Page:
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TBEP, UF scientists study sea level rise with drone radar

TIERRA VERDE — Across the road from a snack shack in Fort De Soto Park, Gary Raulerson searches until he finds a gap in the cabbage palms. He ducks inside, branches creaking on a bright February morning. He plods a few steps past an orange survey flag.

Sunlight slashes through dead Brazilian pepper trees, brought here more than a century ago for decoration, now invasive. Raulerson tries to avoid poison ivy. Sweat pricks his back.

In the parking lot, University of Florida researchers prepare a spider-like drone, which will fly an $80,000 laser radar device to collect data on the vegetation.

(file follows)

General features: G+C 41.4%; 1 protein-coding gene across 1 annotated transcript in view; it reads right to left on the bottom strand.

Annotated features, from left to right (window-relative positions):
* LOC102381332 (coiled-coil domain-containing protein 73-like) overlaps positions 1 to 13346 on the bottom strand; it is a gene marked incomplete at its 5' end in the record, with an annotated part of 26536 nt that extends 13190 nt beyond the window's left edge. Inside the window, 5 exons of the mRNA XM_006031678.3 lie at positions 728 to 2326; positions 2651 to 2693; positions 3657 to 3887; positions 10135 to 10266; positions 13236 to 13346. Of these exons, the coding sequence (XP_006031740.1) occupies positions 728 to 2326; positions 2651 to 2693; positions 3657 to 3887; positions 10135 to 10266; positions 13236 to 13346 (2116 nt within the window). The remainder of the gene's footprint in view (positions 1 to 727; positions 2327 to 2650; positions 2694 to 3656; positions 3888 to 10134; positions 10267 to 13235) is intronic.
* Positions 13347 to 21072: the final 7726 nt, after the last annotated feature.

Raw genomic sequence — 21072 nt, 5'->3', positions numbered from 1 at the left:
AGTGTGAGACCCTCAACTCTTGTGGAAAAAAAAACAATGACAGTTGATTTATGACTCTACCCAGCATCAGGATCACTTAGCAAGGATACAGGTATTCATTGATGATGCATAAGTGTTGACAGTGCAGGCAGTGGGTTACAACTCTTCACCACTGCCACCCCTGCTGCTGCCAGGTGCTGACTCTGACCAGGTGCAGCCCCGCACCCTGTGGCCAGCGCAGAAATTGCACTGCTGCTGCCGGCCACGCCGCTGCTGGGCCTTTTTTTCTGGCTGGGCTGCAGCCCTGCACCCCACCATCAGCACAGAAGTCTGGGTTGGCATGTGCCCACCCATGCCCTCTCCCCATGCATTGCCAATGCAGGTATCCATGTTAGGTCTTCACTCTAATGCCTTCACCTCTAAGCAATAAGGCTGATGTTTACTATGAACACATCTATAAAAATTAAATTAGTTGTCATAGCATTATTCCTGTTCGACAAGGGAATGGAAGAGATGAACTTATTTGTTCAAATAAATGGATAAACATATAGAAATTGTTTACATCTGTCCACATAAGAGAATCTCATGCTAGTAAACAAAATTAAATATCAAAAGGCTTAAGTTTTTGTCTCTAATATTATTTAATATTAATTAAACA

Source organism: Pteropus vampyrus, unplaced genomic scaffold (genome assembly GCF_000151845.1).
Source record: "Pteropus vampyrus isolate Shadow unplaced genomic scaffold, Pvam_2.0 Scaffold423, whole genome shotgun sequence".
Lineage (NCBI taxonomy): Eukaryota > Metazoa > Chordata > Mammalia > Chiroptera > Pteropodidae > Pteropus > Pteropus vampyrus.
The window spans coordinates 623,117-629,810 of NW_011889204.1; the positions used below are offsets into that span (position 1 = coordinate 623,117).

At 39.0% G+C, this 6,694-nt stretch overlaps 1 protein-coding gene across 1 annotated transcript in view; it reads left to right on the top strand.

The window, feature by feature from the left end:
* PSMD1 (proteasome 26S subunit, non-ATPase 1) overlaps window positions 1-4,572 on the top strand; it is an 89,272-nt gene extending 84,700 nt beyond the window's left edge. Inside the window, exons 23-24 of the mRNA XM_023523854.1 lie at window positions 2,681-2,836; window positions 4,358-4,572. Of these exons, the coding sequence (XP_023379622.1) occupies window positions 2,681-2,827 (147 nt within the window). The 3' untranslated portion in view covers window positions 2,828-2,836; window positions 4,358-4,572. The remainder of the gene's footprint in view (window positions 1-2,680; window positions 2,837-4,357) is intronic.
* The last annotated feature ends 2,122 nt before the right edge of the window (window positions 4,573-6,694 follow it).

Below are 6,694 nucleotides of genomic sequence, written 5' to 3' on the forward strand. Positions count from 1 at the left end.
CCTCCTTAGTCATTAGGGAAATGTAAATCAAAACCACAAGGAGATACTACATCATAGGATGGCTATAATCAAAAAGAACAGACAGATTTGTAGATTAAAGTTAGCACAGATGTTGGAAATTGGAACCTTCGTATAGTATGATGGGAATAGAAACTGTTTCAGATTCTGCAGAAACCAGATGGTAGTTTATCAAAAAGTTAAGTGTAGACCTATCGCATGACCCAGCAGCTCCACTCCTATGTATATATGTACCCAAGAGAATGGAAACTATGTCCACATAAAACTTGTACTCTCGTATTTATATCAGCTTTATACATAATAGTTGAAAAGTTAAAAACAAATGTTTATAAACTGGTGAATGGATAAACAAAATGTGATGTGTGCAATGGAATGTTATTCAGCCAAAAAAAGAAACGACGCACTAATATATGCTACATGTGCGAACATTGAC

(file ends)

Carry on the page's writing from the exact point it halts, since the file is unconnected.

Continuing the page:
Scientists are studying nine places like this around Tampa Bay, where water meets land and where they believe the region’s present will meet its uncertain future as seas rise.

An ecologist for the Tampa Bay Estuary Program, Raulerson, 52, wears transition lenses under long gray hair and cinches a bucket hat at his neck. He hopes this study, still in its infancy, will outlast him by decades. Climate change, he believes, is legacy work.

“We think about the impacts it’s going to have on our houses, on our infrastructure,” he said — on places like the sugar-sand beach across the street, rated among America’s best. Just a Frisbee toss away, the tangled wedge of the barrier island where Raulerson stands lacks such glamour, but he worries about it just the same.

He wonders what will become of the mangroves and marsh grasses that share the shore, squeezed somewhere between the pavement and rising tide.